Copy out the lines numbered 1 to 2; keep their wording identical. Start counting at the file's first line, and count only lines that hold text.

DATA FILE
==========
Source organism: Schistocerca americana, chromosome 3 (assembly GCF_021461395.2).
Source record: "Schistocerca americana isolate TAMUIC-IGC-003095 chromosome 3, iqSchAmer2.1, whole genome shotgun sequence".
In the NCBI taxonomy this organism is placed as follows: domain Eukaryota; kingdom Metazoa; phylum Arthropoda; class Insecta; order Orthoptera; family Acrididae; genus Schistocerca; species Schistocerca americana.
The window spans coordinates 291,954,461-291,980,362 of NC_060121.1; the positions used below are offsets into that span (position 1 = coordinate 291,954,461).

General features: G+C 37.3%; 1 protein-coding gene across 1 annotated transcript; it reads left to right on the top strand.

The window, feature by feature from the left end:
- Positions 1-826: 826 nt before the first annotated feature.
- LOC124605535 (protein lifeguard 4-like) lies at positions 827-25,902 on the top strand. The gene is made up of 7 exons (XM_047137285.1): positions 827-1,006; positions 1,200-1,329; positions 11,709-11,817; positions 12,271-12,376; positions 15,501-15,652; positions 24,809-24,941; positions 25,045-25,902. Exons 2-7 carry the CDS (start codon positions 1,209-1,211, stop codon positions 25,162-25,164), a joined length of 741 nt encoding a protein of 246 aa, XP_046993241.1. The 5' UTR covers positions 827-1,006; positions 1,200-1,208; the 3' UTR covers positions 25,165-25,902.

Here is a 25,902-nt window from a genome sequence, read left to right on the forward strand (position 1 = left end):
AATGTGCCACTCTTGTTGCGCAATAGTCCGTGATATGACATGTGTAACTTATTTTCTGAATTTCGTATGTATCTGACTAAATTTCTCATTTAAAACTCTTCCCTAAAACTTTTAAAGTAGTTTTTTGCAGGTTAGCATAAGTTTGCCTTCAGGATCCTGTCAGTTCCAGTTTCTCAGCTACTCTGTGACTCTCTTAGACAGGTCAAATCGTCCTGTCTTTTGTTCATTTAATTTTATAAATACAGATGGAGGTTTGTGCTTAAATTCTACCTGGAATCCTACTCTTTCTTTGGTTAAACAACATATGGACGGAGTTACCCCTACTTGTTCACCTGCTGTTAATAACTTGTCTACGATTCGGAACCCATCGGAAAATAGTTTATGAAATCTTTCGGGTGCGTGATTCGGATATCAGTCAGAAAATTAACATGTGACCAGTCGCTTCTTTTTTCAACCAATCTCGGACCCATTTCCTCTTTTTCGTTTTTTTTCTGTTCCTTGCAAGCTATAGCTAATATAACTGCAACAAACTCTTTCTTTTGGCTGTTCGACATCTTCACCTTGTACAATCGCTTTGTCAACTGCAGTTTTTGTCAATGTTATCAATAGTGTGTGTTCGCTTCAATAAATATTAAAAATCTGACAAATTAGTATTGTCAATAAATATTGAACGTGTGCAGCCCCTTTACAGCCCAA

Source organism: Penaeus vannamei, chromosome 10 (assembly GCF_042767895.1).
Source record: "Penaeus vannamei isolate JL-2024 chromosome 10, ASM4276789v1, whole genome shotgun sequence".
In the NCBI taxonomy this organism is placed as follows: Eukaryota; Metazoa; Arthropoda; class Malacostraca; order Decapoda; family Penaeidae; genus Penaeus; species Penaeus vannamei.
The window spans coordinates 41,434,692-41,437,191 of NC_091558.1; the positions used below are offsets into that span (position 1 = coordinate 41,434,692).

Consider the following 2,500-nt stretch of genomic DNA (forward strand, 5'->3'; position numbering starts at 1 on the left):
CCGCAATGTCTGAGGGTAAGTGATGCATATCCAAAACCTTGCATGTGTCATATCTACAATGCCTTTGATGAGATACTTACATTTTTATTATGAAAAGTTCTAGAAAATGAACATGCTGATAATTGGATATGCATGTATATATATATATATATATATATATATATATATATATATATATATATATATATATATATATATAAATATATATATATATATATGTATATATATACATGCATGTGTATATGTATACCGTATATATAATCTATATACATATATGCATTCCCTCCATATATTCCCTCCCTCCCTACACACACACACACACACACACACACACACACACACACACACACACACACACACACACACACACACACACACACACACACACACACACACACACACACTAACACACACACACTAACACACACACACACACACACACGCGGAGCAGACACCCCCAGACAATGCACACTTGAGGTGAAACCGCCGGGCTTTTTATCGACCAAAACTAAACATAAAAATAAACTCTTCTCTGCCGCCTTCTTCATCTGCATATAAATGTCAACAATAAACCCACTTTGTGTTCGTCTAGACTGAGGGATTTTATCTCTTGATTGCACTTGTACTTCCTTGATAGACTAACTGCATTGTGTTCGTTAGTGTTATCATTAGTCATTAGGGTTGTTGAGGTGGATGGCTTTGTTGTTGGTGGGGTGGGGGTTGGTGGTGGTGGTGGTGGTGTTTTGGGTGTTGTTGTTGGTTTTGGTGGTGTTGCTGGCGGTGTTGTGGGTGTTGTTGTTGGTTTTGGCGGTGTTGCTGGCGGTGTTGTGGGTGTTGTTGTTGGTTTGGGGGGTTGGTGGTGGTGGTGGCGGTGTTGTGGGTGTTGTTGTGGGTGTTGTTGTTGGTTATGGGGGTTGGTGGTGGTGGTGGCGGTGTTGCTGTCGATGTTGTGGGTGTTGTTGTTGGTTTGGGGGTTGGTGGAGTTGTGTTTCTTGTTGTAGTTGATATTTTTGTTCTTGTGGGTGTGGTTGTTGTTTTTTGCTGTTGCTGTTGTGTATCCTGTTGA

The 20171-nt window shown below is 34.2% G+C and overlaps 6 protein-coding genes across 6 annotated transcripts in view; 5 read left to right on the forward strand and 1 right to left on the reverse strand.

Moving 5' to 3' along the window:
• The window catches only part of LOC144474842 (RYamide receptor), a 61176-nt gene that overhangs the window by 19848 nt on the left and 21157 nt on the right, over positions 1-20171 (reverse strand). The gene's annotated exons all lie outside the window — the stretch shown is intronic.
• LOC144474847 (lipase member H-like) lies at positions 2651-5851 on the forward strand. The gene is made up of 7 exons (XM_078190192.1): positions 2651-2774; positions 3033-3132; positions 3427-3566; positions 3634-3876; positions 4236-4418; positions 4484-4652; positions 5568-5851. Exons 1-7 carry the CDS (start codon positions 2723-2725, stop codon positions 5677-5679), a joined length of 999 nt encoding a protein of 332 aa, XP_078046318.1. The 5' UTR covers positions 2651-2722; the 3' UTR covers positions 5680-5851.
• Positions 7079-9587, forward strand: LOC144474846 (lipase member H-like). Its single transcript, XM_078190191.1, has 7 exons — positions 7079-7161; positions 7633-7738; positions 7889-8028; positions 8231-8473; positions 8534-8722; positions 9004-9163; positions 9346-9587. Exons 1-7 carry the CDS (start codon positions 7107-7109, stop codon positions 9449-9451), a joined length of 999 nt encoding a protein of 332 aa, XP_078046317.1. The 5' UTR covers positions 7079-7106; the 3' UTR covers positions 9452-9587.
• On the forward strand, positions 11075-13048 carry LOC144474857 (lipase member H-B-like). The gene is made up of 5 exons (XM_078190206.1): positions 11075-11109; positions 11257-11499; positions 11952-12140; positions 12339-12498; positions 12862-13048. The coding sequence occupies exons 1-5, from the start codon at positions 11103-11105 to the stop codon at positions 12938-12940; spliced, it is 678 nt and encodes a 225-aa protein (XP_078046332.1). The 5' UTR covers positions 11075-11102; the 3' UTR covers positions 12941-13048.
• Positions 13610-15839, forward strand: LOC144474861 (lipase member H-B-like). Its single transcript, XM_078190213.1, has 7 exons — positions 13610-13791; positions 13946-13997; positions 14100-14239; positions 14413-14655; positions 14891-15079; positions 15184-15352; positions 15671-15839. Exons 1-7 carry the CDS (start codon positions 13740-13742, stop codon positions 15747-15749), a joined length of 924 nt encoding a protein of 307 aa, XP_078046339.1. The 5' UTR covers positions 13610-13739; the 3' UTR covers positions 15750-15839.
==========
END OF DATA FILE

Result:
Source organism: Schistocerca americana, chromosome 3 (assembly GCF_021461395.2).
Source record: "Schistocerca americana isolate TAMUIC-IGC-003095 chromosome 3, iqSchAmer2.1, whole genome shotgun sequence".